We are in an exciting time in biomedical innovation, as rapid scientific and technological advances are leading to new ways of preventing, diagnosing, and treating disease. Nothing illustrates the trajectory of the science better than the incredible growth we have seen in the field of personalized medicine.
Personalized Medicine at FDA: 2017 Progress Report, a new analysis from the Personalized Medicine Coalition, shows that 2017 was a record year for personalized medicine approvals. The U.S. Food and Drug Administration’s (FDA) Center for Drug Evaluation and Research (CDER) approved 16 personalized medicines in 2017, representing 34 percent of the 46 new medicines approved by CDER last year. These advances include:
- Nine new therapies for various forms of cancer
- The first treatment for a rare inherited disorder called Batten disease
- The first treatment for an ultra-rare genetic condition called Sly syndrome
In addition to the landmark number of personalized medicines approved at CDER, the FDA’s Center for Biologics Evaluation and Research approved the first ever gene therapies in the U.S. in 2017, opening the door to a new paradigm of truly individualized treatments. These three treatments offer new, much needed options for patients with acute lymphoblastic leukemia, large B-cell lymphoma and retinal dystrophy (which causes blindness in children).
Just a decade ago, less than 10 percent of annual CDER approvals were personalized medicines. From only a handful of medicines to fully one-third of CDER approvals in 2017, the new data reflect not only the rapid pace of the science, but also researchers’ ongoing commitment to harnessing these advances in discovering and developing new medicines.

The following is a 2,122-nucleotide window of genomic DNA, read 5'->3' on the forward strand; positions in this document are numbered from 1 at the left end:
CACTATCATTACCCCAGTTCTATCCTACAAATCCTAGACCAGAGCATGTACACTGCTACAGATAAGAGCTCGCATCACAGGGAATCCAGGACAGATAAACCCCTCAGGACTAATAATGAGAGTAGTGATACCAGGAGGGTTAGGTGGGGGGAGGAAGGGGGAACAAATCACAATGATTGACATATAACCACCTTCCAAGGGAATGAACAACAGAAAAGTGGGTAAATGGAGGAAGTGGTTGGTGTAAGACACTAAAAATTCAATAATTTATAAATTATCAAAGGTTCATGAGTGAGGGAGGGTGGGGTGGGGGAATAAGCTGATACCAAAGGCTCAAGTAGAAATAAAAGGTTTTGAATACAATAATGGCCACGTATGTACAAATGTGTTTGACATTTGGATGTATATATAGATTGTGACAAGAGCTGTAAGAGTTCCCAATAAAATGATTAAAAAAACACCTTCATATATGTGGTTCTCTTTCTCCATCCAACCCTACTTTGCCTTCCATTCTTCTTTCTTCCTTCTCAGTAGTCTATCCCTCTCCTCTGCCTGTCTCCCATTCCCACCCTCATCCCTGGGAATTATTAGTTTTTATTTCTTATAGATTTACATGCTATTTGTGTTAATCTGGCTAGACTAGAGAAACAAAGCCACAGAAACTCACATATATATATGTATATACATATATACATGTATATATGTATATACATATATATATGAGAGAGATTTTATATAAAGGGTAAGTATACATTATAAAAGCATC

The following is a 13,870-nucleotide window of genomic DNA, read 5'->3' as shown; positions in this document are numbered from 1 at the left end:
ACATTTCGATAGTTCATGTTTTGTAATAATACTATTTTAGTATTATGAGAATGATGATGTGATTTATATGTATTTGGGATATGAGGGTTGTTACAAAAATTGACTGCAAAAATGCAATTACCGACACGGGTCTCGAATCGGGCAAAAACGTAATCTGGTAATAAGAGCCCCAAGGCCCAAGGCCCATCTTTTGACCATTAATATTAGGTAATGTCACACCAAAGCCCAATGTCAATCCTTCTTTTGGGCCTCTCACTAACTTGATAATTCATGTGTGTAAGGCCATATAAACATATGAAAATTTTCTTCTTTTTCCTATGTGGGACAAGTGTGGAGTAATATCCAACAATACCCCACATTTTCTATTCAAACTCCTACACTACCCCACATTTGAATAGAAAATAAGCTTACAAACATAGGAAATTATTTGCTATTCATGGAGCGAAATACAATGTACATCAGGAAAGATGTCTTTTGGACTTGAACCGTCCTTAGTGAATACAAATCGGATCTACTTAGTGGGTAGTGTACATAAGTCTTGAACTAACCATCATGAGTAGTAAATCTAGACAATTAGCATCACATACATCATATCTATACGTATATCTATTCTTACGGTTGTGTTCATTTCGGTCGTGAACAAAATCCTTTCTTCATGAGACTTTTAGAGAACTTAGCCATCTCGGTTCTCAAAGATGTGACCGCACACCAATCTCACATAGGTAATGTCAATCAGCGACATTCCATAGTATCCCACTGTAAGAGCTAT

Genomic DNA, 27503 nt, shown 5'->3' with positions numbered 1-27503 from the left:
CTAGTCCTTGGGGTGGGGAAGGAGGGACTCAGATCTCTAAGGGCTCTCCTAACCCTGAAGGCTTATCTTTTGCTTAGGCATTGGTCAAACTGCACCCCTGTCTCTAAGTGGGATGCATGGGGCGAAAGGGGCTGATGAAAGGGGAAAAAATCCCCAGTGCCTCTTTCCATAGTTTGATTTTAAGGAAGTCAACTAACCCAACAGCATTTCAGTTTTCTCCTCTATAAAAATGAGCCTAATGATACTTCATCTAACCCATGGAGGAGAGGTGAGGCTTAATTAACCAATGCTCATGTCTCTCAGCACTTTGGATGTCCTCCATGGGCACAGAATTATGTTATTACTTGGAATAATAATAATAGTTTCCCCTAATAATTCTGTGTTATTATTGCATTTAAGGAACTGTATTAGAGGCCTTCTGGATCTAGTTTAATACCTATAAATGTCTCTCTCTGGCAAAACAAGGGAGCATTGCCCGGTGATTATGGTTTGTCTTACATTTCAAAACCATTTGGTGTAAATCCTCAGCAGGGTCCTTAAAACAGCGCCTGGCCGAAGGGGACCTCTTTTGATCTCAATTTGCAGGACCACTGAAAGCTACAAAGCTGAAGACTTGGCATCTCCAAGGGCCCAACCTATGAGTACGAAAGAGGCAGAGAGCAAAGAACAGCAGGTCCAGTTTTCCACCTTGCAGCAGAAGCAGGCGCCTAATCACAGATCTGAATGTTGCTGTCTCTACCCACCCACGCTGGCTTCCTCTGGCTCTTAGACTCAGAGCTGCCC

Looking ahead, more than 42 percent of medicines in development by biopharmaceutical researchers have the potential to be personalized medicines. In cancer, a remarkable 73 percent may be personalized medicines, reflecting the major impact genetic and molecular science is having on oncology research.
These advances in personalized medicine are making it possible to treat illnesses more effectively and more efficiently, showing tremendous promise for the future of medicine.
Emma Van Hook Emma Van Hook is a director of Policy & Research at PhRMA focusing on the promise of the biopharmaceutical pipeline, the value of medicines, the R&D process, and personalized medicine. Emma is a biology nerd at heart and has worked in both bench science and in regulatory affairs, helping to get new medicines through the development and FDA approval processes. In her free time, Emma likes to get outside the Beltway for running and hiking with her family and her dog Blue.
Topics: Personalized Medicine